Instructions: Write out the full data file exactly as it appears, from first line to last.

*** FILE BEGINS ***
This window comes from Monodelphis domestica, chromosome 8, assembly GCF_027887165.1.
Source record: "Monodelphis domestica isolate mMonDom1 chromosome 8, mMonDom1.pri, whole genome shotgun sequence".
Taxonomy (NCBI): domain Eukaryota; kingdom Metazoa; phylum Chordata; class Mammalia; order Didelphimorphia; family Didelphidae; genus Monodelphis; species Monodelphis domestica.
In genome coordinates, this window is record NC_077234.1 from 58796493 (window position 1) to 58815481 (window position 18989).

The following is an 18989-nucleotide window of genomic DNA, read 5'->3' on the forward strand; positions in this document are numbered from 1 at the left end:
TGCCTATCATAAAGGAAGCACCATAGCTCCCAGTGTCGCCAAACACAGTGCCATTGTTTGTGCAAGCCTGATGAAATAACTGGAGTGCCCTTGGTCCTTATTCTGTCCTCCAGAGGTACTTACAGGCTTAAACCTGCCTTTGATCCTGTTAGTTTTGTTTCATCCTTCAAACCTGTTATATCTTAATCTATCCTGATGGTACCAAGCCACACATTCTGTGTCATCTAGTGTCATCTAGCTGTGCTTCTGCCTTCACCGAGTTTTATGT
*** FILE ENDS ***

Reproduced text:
This window comes from Monodelphis domestica, chromosome 8, assembly GCF_027887165.1.
Source record: "Monodelphis domestica isolate mMonDom1 chromosome 8, mMonDom1.pri, whole genome shotgun sequence".
Taxonomy (NCBI): domain Eukaryota; kingdom Metazoa; phylum Chordata; class Mammalia; order Didelphimorphia; family Didelphidae; genus Monodelphis; species Monodelphis domestica.
In genome coordinates, this window is record NC_077234.1 from 58796493 (window position 1) to 58815481 (window position 18989).

The following is an 18989-nucleotide window of genomic DNA, read 5'->3' on the forward strand; positions in this document are numbered from 1 at the left end:
TGCCTATCATAAAGGAAGCACCATAGCTCCCAGTGTCGCCAAACACAGTGCCATTGTTTGTGCAAGCCTGATGAAATAACTGGAGTGCCCTTGGTCCTTATTCTGTCCTCCAGAGGTACTTACAGGCTTAAACCTGCCTTTGATCCTGTTAGTTTTGTTTCATCCTTCAAACCTGTTATATCTTAATCTATCCTGATGGTACCAAGCCACACATTCTGTGTCATCTAGTGTCATCTAGCTGTGCTTCTGCCTTCACCGAGTTTTATGT